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Julie Hillebrand at J&G Steakhouse

Since helping open the Phoenician's J&G Steakhouse over a year ago, Julie Hillebrand has been hard at work changing the way people think about cocktails.

A trained chef, she's an advocate of fresh ingredients and unique flavors who uses her culinary skills to concoct improv cocktails that combine flavors of both drink and food. Ingredients like basil, lemongrass and even curry mingle with bitters Hillebrand creates herself at home, resulting in cocktails that are complex, flavorful and altogether original.

When your official title is "Bar Chef," maybe it's to be expected.

 

How do you go about improvising cocktails for customers?
I do a lot of research during the day. I get on bartenders' blogs and food websites to see what's going on. I get ideas here and there. I also have a couple recipes I've written that I like to pull out. At home recently I made a cocktail with fresh avocado, lime juice, basil, tequila, and I put a little cinnamon in it with a pinch of cayenne. That was fun.

How'd you get started with bartending?
I worked in restaurants basically since I graduated high school and through college. I've always had a food background. I started college at culinary school and got caught up in bar tending after that. I've been very well-rounded. I think some of the food creeps into the cocktails, like the use of fresh herbs and not wanting to compromise using lesser-quality ingredients.

What makes you different from your average barkeep?
I definitely dig in and do some things that are a little bit out of the ordinary from most places where it's club soda, beer, gin and tonic type stuff. When I'm out, generally I'll have a vodka soda, because I know what I'm gonna get. I don't want to have a Manhattan that's shaken or without bitters because somebody doesn't know what the heck that is.

So do most bartenders not know what they're doing?
I don't want to be nasty about it, but a lot of people haven't had the fortune to have been trained the way we were here. We had a couple of guys sent from New York to train us, and they were very much into Prohibition-style cocktails, craft cocktails, making your own syrups and things like that. I try not to use anything from a bottle beside the spirits. We have all fresh-squeezed juices here, and I love it.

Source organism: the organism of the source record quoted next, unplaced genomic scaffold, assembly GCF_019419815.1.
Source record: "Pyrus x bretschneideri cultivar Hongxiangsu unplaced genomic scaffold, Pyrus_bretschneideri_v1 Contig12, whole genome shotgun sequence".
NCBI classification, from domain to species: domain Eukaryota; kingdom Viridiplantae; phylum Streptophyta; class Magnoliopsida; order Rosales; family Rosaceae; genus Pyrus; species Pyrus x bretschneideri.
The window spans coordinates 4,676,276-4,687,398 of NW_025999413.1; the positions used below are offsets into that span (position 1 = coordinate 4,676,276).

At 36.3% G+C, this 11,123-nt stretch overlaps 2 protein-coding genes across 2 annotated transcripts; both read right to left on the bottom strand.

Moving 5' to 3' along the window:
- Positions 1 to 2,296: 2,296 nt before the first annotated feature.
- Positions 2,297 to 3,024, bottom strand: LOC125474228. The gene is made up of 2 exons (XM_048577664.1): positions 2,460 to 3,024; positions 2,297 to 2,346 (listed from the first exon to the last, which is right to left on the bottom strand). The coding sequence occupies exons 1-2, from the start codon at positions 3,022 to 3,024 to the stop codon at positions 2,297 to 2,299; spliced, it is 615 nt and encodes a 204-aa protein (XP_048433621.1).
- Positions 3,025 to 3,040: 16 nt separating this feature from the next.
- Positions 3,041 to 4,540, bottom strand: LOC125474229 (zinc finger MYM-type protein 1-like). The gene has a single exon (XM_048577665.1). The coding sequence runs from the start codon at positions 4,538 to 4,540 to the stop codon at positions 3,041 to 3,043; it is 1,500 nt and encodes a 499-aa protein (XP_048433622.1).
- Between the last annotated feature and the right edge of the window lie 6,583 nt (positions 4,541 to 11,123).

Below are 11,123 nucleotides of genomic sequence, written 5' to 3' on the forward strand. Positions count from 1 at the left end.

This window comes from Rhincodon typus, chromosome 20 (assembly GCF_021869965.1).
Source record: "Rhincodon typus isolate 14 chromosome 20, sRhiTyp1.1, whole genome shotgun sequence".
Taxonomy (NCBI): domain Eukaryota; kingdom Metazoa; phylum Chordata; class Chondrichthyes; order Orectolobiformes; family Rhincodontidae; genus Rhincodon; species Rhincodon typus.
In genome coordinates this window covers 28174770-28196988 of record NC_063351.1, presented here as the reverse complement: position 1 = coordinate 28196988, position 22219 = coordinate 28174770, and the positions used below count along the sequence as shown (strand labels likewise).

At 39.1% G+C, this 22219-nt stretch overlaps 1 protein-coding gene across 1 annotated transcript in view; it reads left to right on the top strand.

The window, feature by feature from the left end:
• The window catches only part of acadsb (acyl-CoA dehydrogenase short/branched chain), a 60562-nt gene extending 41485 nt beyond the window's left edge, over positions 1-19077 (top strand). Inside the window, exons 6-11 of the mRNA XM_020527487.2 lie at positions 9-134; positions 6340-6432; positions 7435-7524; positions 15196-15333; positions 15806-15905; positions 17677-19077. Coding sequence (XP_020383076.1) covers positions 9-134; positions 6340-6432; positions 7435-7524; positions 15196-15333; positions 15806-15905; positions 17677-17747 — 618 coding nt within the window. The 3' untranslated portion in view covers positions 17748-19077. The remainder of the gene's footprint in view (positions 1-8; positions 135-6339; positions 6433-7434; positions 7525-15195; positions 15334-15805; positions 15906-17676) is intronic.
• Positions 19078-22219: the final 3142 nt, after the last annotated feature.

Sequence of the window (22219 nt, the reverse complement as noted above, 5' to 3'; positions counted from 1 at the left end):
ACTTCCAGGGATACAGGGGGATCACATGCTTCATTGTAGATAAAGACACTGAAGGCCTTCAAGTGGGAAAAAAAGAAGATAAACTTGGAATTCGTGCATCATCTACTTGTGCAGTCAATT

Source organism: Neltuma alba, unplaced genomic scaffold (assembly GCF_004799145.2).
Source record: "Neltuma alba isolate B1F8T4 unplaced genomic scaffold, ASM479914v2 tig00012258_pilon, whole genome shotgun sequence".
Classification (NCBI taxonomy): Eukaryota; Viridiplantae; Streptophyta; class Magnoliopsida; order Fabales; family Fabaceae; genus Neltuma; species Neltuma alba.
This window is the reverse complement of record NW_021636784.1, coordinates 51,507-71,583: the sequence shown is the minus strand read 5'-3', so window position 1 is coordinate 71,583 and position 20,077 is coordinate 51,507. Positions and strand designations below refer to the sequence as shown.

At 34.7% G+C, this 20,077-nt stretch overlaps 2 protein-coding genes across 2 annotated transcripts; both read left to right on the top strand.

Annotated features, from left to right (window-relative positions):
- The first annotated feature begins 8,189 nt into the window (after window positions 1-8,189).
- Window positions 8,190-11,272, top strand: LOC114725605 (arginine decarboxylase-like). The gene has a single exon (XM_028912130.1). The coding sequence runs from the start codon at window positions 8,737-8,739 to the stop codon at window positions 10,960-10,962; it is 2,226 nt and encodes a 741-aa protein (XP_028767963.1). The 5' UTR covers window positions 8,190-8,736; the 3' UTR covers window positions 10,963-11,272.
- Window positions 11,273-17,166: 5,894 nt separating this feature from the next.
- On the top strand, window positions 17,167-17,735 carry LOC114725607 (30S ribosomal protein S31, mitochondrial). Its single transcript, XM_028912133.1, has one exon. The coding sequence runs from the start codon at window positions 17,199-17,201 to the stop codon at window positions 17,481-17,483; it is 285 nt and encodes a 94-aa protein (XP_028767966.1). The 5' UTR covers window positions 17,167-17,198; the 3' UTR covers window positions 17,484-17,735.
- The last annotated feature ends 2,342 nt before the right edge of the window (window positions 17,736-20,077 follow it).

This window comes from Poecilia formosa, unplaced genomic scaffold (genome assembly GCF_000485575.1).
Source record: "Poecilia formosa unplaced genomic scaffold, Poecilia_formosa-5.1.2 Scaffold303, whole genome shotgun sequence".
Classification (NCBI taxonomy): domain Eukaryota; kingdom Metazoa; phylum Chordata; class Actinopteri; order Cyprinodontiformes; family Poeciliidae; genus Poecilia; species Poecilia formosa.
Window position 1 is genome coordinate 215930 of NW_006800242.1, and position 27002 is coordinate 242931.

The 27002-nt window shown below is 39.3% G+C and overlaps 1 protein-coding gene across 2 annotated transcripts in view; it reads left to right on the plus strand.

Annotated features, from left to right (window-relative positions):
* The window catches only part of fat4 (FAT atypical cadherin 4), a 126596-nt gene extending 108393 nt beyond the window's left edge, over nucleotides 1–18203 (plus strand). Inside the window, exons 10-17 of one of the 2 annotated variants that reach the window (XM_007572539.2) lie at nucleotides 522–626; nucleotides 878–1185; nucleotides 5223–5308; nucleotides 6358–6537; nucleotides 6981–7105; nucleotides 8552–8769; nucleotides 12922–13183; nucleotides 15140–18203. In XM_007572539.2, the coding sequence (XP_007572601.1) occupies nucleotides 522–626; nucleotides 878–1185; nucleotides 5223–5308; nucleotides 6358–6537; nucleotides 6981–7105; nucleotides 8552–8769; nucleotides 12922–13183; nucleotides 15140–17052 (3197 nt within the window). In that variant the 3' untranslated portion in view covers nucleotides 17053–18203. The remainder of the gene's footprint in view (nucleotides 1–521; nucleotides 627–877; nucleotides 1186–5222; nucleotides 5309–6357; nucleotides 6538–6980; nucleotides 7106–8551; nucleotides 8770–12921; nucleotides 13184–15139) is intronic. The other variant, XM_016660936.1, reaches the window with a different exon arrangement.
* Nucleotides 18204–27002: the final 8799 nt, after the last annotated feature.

What makes a good cocktail recipe?
The key to a fantastic cocktail is making the sweet and the tart elements balance with the spirit and not killing someone with a ton of booze. Sometimes giving something texture with champagne or other drinks will improve it. Putting a fresh herb on top also helps, so you're smelling and tasting at the same time.

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When you're making a drink for someone, what inspires you?
I'll chat with the guest a bit if they're looking for something out of the ordinary. A lot of times I'll just ask if there's a particular flavor they feel like having. Is it cucumber or lime? Do you feel like having fresh herbs? I'll look for one outlet that really catches them and I'll go from there. A lot of times I have guests come in and they're totally open to whatever I'm going to make. That I really love.

What's the biggest mistake people make when mixing their own drinks at home?
Using fake stuff, like grenadine or blue curacao. It makes me feel a little bit ill when someone orders an apple martini. I call it the apple puker. There are definitely some of those cocktails in a bottle that I would stay away from.

So you're a fan of organic foods?
I just think flavors that are natural are more interesting. I don't even buy bottled salad dressing -- I use herbs from my garden. Preservatives kill me.

If there was a drink named after you, what kind of ingredients would be in it?
There would have to be some kind of fresh herbs. Also, I'm a gin girl. I just think it adds a lot more complexity to a cocktail. Gin and herbs. The other night, I mixed up a drink with passion fruit and Thai basil, and the server said, "Oh, it's the Julia!" I was like, "Okay!"

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